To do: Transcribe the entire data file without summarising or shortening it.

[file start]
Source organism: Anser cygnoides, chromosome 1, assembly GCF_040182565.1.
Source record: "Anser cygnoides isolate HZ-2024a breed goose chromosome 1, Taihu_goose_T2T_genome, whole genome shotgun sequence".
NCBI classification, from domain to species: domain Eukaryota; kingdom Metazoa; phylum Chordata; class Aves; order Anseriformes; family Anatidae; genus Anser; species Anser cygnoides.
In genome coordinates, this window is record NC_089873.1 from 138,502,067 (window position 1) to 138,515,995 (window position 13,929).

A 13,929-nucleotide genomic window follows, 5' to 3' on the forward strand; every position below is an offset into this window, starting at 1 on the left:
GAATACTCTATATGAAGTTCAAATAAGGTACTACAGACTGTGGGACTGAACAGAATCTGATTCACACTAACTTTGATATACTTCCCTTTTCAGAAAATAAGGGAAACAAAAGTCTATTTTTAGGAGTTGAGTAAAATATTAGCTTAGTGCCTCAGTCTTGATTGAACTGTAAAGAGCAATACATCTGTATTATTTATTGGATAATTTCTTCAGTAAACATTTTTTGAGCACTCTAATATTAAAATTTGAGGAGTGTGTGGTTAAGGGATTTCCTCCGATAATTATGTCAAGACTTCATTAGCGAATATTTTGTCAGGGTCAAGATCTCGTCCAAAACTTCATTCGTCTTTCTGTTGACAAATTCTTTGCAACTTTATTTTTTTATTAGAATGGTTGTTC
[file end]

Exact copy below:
Source organism: Anser cygnoides, chromosome 1, assembly GCF_040182565.1.
Source record: "Anser cygnoides isolate HZ-2024a breed goose chromosome 1, Taihu_goose_T2T_genome, whole genome shotgun sequence".
NCBI classification, from domain to species: domain Eukaryota; kingdom Metazoa; phylum Chordata; class Aves; order Anseriformes; family Anatidae; genus Anser; species Anser cygnoides.
In genome coordinates, this window is record NC_089873.1 from 138,502,067 (window position 1) to 138,515,995 (window position 13,929).

A 13,929-nucleotide genomic window follows, 5' to 3' on the forward strand; every position below is an offset into this window, starting at 1 on the left:
GAATACTCTATATGAAGTTCAAATAAGGTACTACAGACTGTGGGACTGAACAGAATCTGATTCACACTAACTTTGATATACTTCCCTTTTCAGAAAATAAGGGAAACAAAAGTCTATTTTTAGGAGTTGAGTAAAATATTAGCTTAGTGCCTCAGTCTTGATTGAACTGTAAAGAGCAATACATCTGTATTATTTATTGGATAATTTCTTCAGTAAACATTTTTTGAGCACTCTAATATTAAAATTTGAGGAGTGTGTGGTTAAGGGATTTCCTCCGATAATTATGTCAAGACTTCATTAGCGAATATTTTGTCAGGGTCAAGATCTCGTCCAAAACTTCATTCGTCTTTCTGTTGACAAATTCTTTGCAACTTTATTTTTTTATTAGAATGGTTGTTC